By ERIC A. HOWALD
Of the Keizertimes
Over the next year or so, the City of Keizer is embarking on a revitalization study including large portions of River Road North and Cherry Avenue Northeast.
That means if residents and business owners want to have a say on what becomes of Keizer’s “Main Street,” it’s time to get involved.
While the parameters of the study are still somewhat loosely defined, the specific areas included are likely to be from Weeks Drive to River Road North on Cherry Avenue Northeast; Weeks Drive to Greenwood Drive on River Road North; Linda Avenue to Rose Park Lane on River Road North; and Lockhaven Drive to McNary Estates Drive North on River Road North.
Keizer Senior Planner Shane Witham said the study is an attempt to update and bring into alignment previous development plans covering those areas.
“It might be a single plan for all three areas or a different plan for each one, but I’m expecting that we will end up with a package of text that changes how we implement regulations in the identified areas,” Witham said.
Depending on how residents want the areas developed, it might mean substantial changes to how new developments are constructed – with residences on top of commercial spaces – to aesthetic changes like a wider palette of color options or increased attention to landscaping.
One key aspect of the study will be how the changes tie into the area’s transportation systems. The study is being funded through an Oregon Transportation and Growth Management (TGM) grant.
“Since it’s a TGM-funded program, transportation is a piece of it as well as some traffic engineering, and we’re hoping that can achieve a little greater density or development that could accommodate the growth needs the city has,” Witham said. “We’re not trying to meet all the (growth) needs, but we can look at creative design and capitalize on redevelopment that accommodate residences on top (of commercial development).”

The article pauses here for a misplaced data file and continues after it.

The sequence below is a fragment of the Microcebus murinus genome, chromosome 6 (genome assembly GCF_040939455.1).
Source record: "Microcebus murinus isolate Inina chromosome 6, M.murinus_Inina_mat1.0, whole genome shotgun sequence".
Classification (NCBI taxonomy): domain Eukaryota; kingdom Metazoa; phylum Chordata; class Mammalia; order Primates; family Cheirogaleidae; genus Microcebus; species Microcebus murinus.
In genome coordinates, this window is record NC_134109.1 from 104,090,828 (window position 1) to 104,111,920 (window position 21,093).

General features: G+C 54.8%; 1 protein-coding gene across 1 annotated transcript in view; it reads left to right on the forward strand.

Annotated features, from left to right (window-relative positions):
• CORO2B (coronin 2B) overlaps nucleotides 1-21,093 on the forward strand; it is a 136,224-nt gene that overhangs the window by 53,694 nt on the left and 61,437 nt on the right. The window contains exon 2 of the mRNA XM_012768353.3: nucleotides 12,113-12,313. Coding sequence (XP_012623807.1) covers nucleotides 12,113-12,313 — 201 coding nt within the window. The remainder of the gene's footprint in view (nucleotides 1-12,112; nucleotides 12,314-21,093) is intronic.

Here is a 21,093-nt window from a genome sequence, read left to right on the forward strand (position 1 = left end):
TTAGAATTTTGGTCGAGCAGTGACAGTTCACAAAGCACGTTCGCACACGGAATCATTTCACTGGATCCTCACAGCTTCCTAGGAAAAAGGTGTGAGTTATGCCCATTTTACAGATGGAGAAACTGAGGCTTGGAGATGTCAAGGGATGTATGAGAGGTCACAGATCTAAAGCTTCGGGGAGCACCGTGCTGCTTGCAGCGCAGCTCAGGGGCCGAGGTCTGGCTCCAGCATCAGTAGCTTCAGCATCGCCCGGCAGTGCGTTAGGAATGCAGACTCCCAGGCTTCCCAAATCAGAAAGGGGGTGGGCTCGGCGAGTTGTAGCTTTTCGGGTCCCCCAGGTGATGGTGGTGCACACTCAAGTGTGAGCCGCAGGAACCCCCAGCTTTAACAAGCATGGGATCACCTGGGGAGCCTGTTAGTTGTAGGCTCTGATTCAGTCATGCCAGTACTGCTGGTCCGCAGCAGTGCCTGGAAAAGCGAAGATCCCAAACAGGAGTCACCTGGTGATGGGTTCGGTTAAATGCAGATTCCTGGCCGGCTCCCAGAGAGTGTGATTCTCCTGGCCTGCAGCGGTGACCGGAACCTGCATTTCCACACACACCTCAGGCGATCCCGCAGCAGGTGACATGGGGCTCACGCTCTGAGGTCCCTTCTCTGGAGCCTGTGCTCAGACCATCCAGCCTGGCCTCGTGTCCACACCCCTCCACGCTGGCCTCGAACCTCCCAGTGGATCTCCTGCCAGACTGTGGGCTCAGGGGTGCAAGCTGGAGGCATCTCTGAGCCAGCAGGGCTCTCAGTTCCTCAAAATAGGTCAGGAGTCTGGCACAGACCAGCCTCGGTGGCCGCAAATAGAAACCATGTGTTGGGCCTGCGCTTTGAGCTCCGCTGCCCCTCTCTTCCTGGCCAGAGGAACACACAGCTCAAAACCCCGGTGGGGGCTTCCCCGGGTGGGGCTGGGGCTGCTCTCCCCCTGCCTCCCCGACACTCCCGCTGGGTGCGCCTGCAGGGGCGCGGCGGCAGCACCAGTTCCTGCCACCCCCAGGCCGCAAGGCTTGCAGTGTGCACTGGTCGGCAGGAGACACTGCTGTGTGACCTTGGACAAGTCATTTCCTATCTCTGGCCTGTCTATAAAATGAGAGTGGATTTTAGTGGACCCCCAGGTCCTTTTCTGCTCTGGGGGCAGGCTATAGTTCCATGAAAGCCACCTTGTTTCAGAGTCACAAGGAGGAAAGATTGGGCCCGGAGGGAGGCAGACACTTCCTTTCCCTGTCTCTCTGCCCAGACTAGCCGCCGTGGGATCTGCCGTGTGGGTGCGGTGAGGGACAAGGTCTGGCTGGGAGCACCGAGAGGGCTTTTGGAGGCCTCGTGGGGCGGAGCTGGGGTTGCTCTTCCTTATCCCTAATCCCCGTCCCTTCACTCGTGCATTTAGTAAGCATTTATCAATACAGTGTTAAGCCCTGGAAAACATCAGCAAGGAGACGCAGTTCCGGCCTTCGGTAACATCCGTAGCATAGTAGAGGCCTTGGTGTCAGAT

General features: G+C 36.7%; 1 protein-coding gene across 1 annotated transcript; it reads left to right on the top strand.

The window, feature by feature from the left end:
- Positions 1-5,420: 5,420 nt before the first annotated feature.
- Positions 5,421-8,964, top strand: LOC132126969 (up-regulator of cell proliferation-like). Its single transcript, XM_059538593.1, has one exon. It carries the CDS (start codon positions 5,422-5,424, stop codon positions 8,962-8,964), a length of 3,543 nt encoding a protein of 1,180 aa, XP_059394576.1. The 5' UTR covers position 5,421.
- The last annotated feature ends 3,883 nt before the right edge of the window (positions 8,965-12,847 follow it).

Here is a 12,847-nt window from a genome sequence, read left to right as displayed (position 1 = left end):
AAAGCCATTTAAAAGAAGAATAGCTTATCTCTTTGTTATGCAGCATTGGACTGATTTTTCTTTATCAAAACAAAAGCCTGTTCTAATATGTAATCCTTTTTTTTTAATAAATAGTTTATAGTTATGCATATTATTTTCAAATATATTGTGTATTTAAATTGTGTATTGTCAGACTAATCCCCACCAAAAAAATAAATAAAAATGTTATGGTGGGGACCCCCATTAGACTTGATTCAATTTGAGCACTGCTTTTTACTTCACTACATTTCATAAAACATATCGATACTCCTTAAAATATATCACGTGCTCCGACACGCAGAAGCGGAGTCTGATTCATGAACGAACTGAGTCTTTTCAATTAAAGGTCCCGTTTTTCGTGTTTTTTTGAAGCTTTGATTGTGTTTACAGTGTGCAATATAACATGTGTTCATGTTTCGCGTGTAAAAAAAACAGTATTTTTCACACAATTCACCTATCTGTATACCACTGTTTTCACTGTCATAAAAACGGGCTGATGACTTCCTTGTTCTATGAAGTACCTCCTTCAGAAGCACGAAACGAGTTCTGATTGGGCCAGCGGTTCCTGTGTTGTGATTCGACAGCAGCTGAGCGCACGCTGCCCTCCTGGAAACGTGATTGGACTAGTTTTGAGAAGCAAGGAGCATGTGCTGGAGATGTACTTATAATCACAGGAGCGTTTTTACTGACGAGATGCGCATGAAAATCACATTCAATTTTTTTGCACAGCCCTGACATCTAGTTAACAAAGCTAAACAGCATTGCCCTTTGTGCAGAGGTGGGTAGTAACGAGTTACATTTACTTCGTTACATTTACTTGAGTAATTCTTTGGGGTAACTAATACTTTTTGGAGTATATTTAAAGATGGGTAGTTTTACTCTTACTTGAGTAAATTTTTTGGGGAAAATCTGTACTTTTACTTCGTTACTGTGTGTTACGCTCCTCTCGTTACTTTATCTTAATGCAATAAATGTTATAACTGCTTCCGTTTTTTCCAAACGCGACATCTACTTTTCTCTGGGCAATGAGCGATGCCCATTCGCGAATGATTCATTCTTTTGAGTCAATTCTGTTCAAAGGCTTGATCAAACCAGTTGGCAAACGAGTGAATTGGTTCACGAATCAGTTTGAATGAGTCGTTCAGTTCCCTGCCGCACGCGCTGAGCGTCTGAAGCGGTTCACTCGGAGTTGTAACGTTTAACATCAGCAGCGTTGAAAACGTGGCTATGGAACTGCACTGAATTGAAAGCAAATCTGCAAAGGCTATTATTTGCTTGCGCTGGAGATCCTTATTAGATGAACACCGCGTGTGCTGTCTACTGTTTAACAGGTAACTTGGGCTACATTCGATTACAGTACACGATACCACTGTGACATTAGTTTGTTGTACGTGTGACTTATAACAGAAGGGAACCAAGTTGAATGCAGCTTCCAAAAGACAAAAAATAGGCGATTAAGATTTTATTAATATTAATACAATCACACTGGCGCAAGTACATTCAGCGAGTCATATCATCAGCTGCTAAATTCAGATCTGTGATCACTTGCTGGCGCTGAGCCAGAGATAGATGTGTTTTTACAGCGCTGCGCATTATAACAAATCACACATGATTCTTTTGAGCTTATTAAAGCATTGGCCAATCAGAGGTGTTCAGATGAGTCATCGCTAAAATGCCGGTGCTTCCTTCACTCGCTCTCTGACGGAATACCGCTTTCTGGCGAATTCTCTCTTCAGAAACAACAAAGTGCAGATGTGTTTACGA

While Witham and Community Development Director Nate Brown are just beginning a series of weekly meetings with Portland-based Otak consultants to come up with specific dates, two groups need to be assembled. One is a group of about 10 Keizer stakeholders who will advise on the overall scope of the study, the second is a handful of community members who will form a Community Advisory Committee and review the output of the study and make the final recommendation to the Keizer City Council to accept it.
In addition to those, group time is being set aside for public meeting to gather additional input, but the dates are not yet certain. For those who are shy about speaking in public, other outlets are being planned as well.
“We also expect that we will be rolling out a project website to solicit comment,” Witham said.
Given a city budget that is silo-ed and spoken for long before it ever reaches the dais of the city council, Witham is also hoping the visioning process includes talk about funding.
“I’m hoping there will be a candid conversation about how the needle gets moved financially and we discuss the tools and implementation strategies that are possible,” Witham said.
The last substantial funding Keizer had available for economic development came from an urban renewal district that has since been disbanded. Still, the idea of creating a vision for River Road is hardly new.
“There is a lot of work that has gone into River Road over the past 20 years and it took a lot to get it to this point, against a lot of opposition in some ways,” Brown said.
The last major effort took place just after the turn of the millennium. It was known as River Road Renaissance and while the project made some strides in revitalizing River Road, the few lasting impacts were incorporating ideas like meandering sidewalks and stamped sidewalks across driveways into the development code. Other ideas like creating defined districts along River Road struggled to get off the ground and didn’t stick after The Great Recession gutted the urban renewal budget.
Brown stressed that while the substance of the conversation will deal with the sometimes dull language of Keizer’s development code, the changes made will come from communal vision.
“For this to have any meaning, people have to participate. The reality is that we intend to change the way Keizer does business along River Road,” Brown said. “For that we have to have the community involvement.”